Microsoft's Surface Pro is still scarce in the U.S., but that didn't stop the company from announcing on Thursday that it will soon travel abroad.
Both versions of the Surface tablet - including the Surface Pro with Windows 8 and the Surface RT with Windows RT - will be released in additional countries "in the coming months," with the first arrival slated for late March.
The Surface RT will be released in Japan, Mexico, New Zealand, Russia, Singapore, and Taiwan, while Australia, China, France, Germany, Hong Kong, New Zealand, and the U.K. will get the Surface Pro.
Microsoft's corporate vice president of the Surface division said in the announcement that the company is "eager to see people and businesses in more countries get a chance to experience this new category of devices," before boasting that the Surface is "the best of a tablet and a PC."
What about us?
It's all well and good for Microsoft to begin releasing the Surface in more countries that have been without, but we're wondering about supplies in areas where Surface first started, namely the U.S.
Last we checked, there was still a pretty significant Surface Pro shortage. That report came mid-February, but as recently as last Friday most stores had yet to re-stock, and those that did had limited quantities of the Surface Pro.
The Surface RT is a different story, but there's a reason the cheaper, less-capable Windows RT tablet has been easier to find in stores since its release in the fall.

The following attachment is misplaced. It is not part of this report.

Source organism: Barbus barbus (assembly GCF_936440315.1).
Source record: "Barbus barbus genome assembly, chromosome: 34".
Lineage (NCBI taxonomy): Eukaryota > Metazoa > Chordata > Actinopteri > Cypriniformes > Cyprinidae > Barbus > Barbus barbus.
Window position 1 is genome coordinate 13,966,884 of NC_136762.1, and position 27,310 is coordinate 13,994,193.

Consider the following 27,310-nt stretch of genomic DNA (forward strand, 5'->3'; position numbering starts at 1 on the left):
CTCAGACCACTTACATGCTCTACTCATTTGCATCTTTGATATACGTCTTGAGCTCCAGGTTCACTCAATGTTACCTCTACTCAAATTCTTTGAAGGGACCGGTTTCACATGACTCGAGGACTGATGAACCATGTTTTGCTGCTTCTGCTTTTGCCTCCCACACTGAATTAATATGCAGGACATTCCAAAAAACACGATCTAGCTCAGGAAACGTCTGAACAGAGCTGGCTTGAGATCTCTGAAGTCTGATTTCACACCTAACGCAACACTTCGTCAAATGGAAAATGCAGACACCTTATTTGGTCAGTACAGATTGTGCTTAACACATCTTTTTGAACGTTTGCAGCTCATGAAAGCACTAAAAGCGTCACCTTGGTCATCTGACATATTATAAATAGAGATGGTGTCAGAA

According to a report in November, demand for the Surface RT remained weak as many customers presumably held off for the Surface Pro to be released in 2013.
Hard to describe
Perhaps some of that initial disinterest in the Surface can be attributed to Microsoft's own failure to adequately explain the differences between the Surface RT and the Surface Pro, or to justify the existence of the Windows RT version.
In Thursday's announcement, Microsoft said that, "Surface RT is best described as a tablet with some laptop capabilities," while the Surface Pro "is a fully functional PC that looks, feels and acts like a tablet."
If the Surface Pro is "fully functional," does that make Surface RT only partly functional? It does feature a severely limited husk of a traditional desktop, so you could certainly argue as much.
No doubt this is difficult to convey to your average customer.
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